Interpretive Stimulations Analysis

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Interpretive Simulations Final Paper
Fundamentals of Human Resources
7/29/10

1. Describe your long range goals and strategies in the HR Management Simulation. When I first began this simulation, I was confused and unsure of how to strategize. I questioned whether my strategies should be more for the benefit of the company or for the benefit of the employee. Maybe I am naive in my thought process but I ultimately decided to strategize for the employees. It is my belief and experiences in both the corporate and non-corporate sectors that happy employees are more productive therefore leading to more profit for the business. I also believe that the more money invested into the training and safety of the employees the less likely the company will have to spend exorbitant amounts of money on turnover training, medical benefit claims and workers compensation. It was not my strategy to immediately implement pay raises. While I believe everyone likes to get a raise, I believe it is more important to invest in benefits and training. I did budget for a few smaller quarterly raises when instead of yearly because I felt a quarterly increase offered a bigger incentive. To summarize, my strategic plan was to invest in the employee’s benefits, training, and overall safety. I also supported my decision to invest in the employees by offering the smaller quarterly raises. My long range goal was to implement a “win-win” scenario and I believed the best way to do this was by investing in the people responsible for production. I believed that content employees would offer better production, therefore increasing the company’s overall profit margin.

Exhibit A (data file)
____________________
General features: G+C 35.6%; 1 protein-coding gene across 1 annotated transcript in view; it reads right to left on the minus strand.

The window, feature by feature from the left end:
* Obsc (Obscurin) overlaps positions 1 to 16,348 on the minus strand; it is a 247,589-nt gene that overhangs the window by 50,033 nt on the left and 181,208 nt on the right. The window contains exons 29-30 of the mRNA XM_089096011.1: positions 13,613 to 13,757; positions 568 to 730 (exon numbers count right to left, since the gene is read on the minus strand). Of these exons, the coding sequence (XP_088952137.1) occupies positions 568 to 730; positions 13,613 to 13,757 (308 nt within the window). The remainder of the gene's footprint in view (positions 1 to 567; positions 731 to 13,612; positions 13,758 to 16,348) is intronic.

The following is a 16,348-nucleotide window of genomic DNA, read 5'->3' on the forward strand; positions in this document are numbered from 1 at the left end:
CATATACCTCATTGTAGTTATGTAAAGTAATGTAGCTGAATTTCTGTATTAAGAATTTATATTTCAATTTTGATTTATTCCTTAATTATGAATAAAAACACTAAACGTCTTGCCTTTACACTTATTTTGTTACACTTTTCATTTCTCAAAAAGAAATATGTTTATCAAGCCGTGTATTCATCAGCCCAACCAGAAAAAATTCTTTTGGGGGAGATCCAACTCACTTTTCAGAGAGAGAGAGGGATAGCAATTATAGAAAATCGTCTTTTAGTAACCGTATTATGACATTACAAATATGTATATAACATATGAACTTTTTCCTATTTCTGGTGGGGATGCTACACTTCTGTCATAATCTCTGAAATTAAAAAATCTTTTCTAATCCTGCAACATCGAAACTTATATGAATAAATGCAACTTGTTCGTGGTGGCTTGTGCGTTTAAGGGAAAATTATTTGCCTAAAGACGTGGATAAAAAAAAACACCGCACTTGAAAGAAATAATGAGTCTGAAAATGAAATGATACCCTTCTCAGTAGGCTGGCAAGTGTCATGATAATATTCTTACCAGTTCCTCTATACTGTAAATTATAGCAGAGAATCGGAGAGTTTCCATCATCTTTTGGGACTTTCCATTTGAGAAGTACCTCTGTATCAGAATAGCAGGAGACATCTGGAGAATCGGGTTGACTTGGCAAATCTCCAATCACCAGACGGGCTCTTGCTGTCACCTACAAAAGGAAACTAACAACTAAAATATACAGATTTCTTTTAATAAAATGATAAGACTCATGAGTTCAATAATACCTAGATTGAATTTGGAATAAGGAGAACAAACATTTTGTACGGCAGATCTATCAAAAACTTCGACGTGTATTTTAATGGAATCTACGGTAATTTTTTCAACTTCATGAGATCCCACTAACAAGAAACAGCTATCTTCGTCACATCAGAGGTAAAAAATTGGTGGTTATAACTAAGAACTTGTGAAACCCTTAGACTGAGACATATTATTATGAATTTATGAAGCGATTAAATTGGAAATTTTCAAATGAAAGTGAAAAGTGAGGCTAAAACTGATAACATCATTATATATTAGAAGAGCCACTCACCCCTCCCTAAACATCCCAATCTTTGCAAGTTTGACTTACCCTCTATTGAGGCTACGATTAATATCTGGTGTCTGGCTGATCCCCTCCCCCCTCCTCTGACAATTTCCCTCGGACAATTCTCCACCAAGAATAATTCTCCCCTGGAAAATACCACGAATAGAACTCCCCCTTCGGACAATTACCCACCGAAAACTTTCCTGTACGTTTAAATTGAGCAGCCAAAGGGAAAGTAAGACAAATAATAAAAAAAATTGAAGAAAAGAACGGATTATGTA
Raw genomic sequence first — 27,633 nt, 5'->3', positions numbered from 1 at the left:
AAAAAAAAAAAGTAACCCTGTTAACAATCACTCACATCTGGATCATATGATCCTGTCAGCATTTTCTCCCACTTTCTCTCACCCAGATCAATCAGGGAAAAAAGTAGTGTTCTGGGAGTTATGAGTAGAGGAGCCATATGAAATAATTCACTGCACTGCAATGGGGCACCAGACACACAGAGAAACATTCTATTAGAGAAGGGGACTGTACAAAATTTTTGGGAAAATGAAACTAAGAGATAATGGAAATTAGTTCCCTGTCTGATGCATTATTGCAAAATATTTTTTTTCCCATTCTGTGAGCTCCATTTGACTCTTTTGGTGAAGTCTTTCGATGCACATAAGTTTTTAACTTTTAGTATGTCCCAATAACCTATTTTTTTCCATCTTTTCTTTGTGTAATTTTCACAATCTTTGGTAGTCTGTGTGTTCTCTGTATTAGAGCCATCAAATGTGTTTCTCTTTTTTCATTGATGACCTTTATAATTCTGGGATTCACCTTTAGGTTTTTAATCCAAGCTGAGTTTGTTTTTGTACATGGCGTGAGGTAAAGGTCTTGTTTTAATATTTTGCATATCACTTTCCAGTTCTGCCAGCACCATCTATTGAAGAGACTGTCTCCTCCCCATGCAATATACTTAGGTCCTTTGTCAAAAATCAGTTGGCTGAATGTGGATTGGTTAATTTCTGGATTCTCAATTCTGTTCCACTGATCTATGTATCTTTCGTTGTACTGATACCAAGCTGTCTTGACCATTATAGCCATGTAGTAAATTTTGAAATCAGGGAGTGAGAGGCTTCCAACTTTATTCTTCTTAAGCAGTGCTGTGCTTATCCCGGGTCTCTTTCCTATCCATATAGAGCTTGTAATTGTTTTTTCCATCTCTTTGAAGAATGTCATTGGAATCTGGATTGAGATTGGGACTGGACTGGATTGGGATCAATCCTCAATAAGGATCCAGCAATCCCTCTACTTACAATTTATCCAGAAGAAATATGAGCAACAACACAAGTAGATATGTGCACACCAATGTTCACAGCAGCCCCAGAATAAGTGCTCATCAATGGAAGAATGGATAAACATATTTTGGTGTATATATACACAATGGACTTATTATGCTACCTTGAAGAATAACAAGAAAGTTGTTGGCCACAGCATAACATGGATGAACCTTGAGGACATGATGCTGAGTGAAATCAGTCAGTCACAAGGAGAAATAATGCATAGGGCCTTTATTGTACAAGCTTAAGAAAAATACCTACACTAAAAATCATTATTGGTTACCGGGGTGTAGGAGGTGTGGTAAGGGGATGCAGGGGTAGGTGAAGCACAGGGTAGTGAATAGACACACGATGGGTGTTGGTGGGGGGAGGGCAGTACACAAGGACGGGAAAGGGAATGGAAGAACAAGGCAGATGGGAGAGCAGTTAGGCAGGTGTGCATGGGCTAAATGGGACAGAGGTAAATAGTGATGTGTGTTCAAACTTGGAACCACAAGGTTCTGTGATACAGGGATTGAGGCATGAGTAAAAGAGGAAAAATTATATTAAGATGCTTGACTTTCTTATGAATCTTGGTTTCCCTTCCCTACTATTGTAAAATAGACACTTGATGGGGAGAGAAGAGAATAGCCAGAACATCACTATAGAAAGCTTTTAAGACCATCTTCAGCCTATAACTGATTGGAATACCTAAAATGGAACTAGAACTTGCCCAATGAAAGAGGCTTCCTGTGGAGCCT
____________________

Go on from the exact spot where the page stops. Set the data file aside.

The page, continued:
2. Describe how you reviewed and forecasted the organization’s categories listed below. Also, what were your outcomes? * Staffing- In order to make my forecasts in regards to staffing changes, I began by consulting the staff reports. I used that report to forecast the amount of employees projected to resign. I almost always chose to follow the number provided and usually added one to two additional hires to close any possible gap. The bulk of my hires were outside employees for lower positions. I tried to hire internally for upper level jobs. In the instances where I chose to hire internally, I closed the gap by adding new hires to fill those promoted positions. After making my decisions, I consulted the staff analysis to look for overages/ shortages. Sometimes I would change my decision if the number was large but usually I kept the decisions with the idea that not all projections are absolute. The results were not what I expected. I consistently remained short on staffing throughout the simulation. I do not know if it was that I did not understand or if my calculations were incorrect. The following table reflects the shortages. Quarter 0| Short 14|

Quarter 1| Short 58|
Quarter 2| Short 70|
Quarter 3| Short 80|
Quarter 4| Short 85|
Quarter 5| Short 11|
Quarter 6| **No results from quarter 7 to consult***|

As you can see from the data in the table, for a timeframe of 4 quarters I progressively increased my shortages. These shortages affected my unit labor cost and production rates because my units produced in overtime were rising to compensate for the shortage of employees. Ironically, my production value did increase each quarter despite the staffing shortages which I attribute to satisfaction with other performance measures.

* Employee Turnover- I reviewed this information on the student comparative results screen after each quarter. I did not do much to forecast in this department because I believed by implementing my strategic “win-win” plan, these numbers would increase with each quarter as new benefits and more financial investment was made into the employees. For the most part this assumption was true. With the exception of 2 quarters, the turnover...
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